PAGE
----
A neatly dressed gentleman in shirt and tie introduced himself as the local Staples Business Consultant. He inquired about my business, asking if I frequently had a need for these types of services. When I indicated that I use these services occasionally throughout the year, he shared how I could immediately save money with their Copy & Print Business Discount Program. This is a "no-cost" program with discounts based purely upon "anticipated future volume" and no contract (that is, NO OBLIGATION to do so and no penalties for not meeting the anticipated volumes). I, of course, said "sign me up."

He then handed the paperwork off to the Copy & Print Center clerk who processed my payment for the print job (minus the discount I hadn't even known I could obtain).

The consultant then asked me for a business card so that he might contact me in the future. When I handed him my trademark business card (a Customer Centricity memory stick containing a vcard and promotional materials), he inquired if I was aware that Staples is one of the largest producers of custom-logo memory sticks. I said that I had no idea. He then committed to getting back to me with a quote in order to win my business. In addition, he provided me his business card with his direct line, cell number and email address so that I could contact him if I had any questions or other needs.

As a reminder, this case-study example (which occurred last week) is about a retail establishment (Staples) which has up-leveled their customer experience in a down economy. Are they crazy? No! They just hit a home run!

Are you continuously improving your customers' experience, by making it easier for customers to do business with you? Did you know that the result of doing so makes you more profitable? Reasons for this include:

  • There are fewer unproductive interactions (for you and the customer), with the added inefficiencies of disparate people (depending on the time of day, day of week, or departments the customer may need to interact with) each of which has to be brought up-to-speed regarding the "business or task at hand."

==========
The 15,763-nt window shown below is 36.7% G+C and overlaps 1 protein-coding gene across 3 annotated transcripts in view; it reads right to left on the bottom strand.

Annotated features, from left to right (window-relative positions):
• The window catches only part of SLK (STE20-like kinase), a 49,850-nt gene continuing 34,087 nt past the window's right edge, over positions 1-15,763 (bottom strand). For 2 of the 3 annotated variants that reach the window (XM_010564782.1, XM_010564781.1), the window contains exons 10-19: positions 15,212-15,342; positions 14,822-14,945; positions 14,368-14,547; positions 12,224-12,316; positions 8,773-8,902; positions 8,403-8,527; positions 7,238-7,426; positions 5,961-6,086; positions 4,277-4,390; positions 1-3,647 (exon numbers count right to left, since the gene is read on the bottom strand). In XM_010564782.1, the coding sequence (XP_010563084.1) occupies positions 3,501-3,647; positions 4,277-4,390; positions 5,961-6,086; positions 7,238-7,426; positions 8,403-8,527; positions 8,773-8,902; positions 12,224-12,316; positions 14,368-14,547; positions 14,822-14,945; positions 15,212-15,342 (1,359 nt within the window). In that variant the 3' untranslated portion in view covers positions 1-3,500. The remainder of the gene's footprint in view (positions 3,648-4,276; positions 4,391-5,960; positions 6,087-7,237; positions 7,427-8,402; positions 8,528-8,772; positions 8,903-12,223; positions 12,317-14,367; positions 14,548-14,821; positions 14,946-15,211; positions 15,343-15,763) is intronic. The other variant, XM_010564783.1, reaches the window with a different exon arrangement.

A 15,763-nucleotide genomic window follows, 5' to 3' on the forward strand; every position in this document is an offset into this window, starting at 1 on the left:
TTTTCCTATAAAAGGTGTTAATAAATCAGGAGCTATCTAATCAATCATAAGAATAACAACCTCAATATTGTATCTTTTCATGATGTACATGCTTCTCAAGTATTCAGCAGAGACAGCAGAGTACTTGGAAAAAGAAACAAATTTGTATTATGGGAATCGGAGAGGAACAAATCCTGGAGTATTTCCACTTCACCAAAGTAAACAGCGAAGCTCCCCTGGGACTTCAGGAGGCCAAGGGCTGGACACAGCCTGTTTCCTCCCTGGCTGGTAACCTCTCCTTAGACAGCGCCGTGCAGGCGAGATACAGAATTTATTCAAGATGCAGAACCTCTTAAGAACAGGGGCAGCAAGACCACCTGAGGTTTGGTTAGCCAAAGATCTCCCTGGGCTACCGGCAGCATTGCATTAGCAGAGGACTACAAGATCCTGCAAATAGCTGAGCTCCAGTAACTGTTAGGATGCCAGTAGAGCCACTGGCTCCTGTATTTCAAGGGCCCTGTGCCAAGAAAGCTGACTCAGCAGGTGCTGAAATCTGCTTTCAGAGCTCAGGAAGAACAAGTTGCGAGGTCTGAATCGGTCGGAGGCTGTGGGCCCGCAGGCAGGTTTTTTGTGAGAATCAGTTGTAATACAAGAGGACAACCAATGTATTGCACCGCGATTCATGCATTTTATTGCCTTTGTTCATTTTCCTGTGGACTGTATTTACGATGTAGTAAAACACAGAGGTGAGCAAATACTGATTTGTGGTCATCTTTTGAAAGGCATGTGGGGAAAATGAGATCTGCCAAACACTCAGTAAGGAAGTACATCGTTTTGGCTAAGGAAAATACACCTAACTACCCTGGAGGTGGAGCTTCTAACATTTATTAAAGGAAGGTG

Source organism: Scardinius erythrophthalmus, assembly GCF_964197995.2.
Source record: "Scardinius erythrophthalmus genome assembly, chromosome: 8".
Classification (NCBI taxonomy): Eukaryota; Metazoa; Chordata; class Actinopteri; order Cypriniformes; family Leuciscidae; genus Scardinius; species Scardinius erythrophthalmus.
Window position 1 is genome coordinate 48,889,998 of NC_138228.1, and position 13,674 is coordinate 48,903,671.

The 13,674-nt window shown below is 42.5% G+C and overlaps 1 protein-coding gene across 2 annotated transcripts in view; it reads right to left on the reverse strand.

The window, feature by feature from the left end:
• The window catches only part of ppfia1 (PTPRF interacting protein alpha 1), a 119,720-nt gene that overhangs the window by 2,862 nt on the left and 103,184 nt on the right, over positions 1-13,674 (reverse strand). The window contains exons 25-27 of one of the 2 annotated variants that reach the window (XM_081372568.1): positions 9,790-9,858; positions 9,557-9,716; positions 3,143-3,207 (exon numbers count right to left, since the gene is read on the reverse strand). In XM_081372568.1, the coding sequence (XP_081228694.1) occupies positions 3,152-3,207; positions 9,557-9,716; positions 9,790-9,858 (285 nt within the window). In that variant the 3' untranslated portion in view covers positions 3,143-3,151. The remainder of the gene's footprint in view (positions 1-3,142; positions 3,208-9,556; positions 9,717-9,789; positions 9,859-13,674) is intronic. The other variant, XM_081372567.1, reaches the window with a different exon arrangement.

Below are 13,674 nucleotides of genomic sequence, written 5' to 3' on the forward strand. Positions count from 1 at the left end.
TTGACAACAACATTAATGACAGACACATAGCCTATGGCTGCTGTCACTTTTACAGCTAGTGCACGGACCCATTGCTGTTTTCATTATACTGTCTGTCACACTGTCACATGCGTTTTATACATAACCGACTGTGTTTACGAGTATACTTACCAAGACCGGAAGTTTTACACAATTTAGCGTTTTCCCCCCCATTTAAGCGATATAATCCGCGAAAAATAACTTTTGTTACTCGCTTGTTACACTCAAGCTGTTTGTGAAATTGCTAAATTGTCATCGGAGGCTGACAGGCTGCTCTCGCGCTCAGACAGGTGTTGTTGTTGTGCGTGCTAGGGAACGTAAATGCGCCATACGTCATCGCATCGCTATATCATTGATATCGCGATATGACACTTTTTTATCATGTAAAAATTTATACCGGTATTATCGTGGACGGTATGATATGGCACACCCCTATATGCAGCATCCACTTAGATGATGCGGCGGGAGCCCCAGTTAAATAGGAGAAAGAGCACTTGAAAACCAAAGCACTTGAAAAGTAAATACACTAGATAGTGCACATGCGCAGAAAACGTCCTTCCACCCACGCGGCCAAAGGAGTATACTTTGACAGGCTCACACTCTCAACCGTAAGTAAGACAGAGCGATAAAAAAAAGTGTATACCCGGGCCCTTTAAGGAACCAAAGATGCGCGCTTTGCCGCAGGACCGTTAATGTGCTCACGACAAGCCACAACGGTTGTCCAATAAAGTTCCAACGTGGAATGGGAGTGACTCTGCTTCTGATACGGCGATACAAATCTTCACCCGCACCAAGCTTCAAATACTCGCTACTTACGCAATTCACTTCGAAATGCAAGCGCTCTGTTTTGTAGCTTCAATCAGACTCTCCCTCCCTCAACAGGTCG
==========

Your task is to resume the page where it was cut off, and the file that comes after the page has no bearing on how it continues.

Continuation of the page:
• There are fewer escalations due to mishaps and things falling through the cracks requiring several people to be "spun-up" to respond to the situation and "make it right."

  • Your employees' morale improves because there are fewer difficult and unnecessary interactions with customers. Instead, your customer-facing personnel can do what they signed up for: delivering value to the customer.

  • Last, but not least, companies that deliver easy and productive experiences have the luxury of these customers performing as reference accounts, telling others about the experience which results in new business coming your way.

For your business to be considered vital, in these economic times, you need to continuously up-level your customers' experience by making it easier for them to do business with you. You want your customers to say "that was easy!"

 

Contents

+ Customer Experience Management - That Was Easy